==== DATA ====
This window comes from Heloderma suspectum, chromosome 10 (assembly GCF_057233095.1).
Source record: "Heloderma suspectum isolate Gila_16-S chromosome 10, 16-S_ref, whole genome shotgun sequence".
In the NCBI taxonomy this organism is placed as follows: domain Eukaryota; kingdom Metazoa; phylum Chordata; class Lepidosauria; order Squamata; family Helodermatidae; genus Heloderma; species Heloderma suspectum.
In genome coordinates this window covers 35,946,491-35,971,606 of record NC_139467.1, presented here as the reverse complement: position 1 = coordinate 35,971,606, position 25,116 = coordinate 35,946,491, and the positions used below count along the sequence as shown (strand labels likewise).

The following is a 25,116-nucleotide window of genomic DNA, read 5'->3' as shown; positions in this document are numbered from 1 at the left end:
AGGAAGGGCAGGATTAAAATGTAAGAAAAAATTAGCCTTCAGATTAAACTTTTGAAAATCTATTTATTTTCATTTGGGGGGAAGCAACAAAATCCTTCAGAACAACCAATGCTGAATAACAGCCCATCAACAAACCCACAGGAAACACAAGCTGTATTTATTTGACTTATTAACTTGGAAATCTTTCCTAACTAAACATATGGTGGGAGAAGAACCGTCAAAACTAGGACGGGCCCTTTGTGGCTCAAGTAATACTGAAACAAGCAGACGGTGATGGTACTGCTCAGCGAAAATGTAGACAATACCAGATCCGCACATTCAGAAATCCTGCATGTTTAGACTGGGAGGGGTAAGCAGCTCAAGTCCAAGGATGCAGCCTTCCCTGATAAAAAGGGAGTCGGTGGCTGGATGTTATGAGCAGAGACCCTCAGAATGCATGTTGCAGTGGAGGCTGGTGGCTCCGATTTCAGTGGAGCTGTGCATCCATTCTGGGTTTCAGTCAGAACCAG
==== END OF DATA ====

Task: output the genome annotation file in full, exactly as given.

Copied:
This window comes from Heloderma suspectum, chromosome 10 (assembly GCF_057233095.1).
Source record: "Heloderma suspectum isolate Gila_16-S chromosome 10, 16-S_ref, whole genome shotgun sequence".
In the NCBI taxonomy this organism is placed as follows: domain Eukaryota; kingdom Metazoa; phylum Chordata; class Lepidosauria; order Squamata; family Helodermatidae; genus Heloderma; species Heloderma suspectum.
In genome coordinates this window covers 35,946,491-35,971,606 of record NC_139467.1, presented here as the reverse complement: position 1 = coordinate 35,971,606, position 25,116 = coordinate 35,946,491, and the positions used below count along the sequence as shown (strand labels likewise).

The following is a 25,116-nucleotide window of genomic DNA, read 5'->3' as shown; positions in this document are numbered from 1 at the left end:
AGGAAGGGCAGGATTAAAATGTAAGAAAAAATTAGCCTTCAGATTAAACTTTTGAAAATCTATTTATTTTCATTTGGGGGGAAGCAACAAAATCCTTCAGAACAACCAATGCTGAATAACAGCCCATCAACAAACCCACAGGAAACACAAGCTGTATTTATTTGACTTATTAACTTGGAAATCTTTCCTAACTAAACATATGGTGGGAGAAGAACCGTCAAAACTAGGACGGGCCCTTTGTGGCTCAAGTAATACTGAAACAAGCAGACGGTGATGGTACTGCTCAGCGAAAATGTAGACAATACCAGATCCGCACATTCAGAAATCCTGCATGTTTAGACTGGGAGGGGTAAGCAGCTCAAGTCCAAGGATGCAGCCTTCCCTGATAAAAAGGGAGTCGGTGGCTGGATGTTATGAGCAGAGACCCTCAGAATGCATGTTGCAGTGGAGGCTGGTGGCTCCGATTTCAGTGGAGCTGTGCATCCATTCTGGGTTTCAGTCAGAACCAG